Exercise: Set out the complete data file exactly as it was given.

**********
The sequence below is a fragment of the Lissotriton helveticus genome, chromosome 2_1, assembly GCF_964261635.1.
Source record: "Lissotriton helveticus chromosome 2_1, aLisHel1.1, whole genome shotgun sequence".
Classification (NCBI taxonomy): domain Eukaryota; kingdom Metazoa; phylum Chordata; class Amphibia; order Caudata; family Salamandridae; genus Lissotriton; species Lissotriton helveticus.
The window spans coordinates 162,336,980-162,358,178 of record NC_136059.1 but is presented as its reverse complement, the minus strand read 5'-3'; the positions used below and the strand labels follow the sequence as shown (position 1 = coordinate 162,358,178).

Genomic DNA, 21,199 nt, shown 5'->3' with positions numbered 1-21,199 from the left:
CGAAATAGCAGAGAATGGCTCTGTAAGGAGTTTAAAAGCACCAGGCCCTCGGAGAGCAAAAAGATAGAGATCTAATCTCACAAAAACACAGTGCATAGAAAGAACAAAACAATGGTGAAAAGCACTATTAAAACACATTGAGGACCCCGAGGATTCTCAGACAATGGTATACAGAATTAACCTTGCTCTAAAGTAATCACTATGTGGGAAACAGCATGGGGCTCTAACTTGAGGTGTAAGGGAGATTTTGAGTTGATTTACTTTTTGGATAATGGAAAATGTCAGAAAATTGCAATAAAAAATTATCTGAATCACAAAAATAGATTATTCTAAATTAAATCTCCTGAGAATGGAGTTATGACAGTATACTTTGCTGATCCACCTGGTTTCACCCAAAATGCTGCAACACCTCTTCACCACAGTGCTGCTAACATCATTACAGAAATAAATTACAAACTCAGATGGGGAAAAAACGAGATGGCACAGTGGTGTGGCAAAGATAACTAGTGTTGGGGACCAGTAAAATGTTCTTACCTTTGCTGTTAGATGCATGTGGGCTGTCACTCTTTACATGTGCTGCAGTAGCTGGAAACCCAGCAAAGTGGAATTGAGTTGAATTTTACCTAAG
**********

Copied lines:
The sequence below is a fragment of the Lissotriton helveticus genome, chromosome 2_1, assembly GCF_964261635.1.
Source record: "Lissotriton helveticus chromosome 2_1, aLisHel1.1, whole genome shotgun sequence".
Classification (NCBI taxonomy): domain Eukaryota; kingdom Metazoa; phylum Chordata; class Amphibia; order Caudata; family Salamandridae; genus Lissotriton; species Lissotriton helveticus.
The window spans coordinates 162,336,980-162,358,178 of record NC_136059.1 but is presented as its reverse complement, the minus strand read 5'-3'; the positions used below and the strand labels follow the sequence as shown (position 1 = coordinate 162,358,178).

Genomic DNA, 21,199 nt, shown 5'->3' with positions numbered 1-21,199 from the left:
CGAAATAGCAGAGAATGGCTCTGTAAGGAGTTTAAAAGCACCAGGCCCTCGGAGAGCAAAAAGATAGAGATCTAATCTCACAAAAACACAGTGCATAGAAAGAACAAAACAATGGTGAAAAGCACTATTAAAACACATTGAGGACCCCGAGGATTCTCAGACAATGGTATACAGAATTAACCTTGCTCTAAAGTAATCACTATGTGGGAAACAGCATGGGGCTCTAACTTGAGGTGTAAGGGAGATTTTGAGTTGATTTACTTTTTGGATAATGGAAAATGTCAGAAAATTGCAATAAAAAATTATCTGAATCACAAAAATAGATTATTCTAAATTAAATCTCCTGAGAATGGAGTTATGACAGTATACTTTGCTGATCCACCTGGTTTCACCCAAAATGCTGCAACACCTCTTCACCACAGTGCTGCTAACATCATTACAGAAATAAATTACAAACTCAGATGGGGAAAAAACGAGATGGCACAGTGGTGTGGCAAAGATAACTAGTGTTGGGGACCAGTAAAATGTTCTTACCTTTGCTGTTAGATGCATGTGGGCTGTCACTCTTTACATGTGCTGCAGTAGCTGGAAACCCAGCAAAGTGGAATTGAGTTGAATTTTACCTAAG